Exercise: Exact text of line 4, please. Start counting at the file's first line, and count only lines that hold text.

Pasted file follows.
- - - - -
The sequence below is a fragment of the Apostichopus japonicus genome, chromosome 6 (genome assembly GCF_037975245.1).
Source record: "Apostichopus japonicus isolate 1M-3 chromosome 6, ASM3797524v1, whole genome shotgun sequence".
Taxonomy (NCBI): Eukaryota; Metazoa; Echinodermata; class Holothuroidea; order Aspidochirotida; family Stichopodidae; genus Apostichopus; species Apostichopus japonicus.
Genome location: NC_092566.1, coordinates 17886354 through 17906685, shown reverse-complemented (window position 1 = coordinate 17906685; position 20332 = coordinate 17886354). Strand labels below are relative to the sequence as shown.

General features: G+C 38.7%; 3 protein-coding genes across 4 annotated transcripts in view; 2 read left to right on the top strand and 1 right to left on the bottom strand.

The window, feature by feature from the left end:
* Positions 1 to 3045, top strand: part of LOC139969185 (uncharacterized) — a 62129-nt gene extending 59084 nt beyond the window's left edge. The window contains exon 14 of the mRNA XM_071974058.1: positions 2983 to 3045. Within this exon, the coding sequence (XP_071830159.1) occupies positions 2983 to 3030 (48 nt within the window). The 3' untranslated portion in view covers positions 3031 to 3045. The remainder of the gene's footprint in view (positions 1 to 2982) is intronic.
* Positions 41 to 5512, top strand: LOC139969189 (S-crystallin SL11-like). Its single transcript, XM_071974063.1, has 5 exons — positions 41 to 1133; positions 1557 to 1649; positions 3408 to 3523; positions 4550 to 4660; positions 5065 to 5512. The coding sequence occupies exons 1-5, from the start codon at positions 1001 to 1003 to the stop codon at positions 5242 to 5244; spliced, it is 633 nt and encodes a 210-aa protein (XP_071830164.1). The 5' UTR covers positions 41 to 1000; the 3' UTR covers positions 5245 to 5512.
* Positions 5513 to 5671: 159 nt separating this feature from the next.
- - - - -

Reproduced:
Genome location: NC_092566.1, coordinates 17886354 through 17906685, shown reverse-complemented (window position 1 = coordinate 17906685; position 20332 = coordinate 17886354). Strand labels below are relative to the sequence as shown.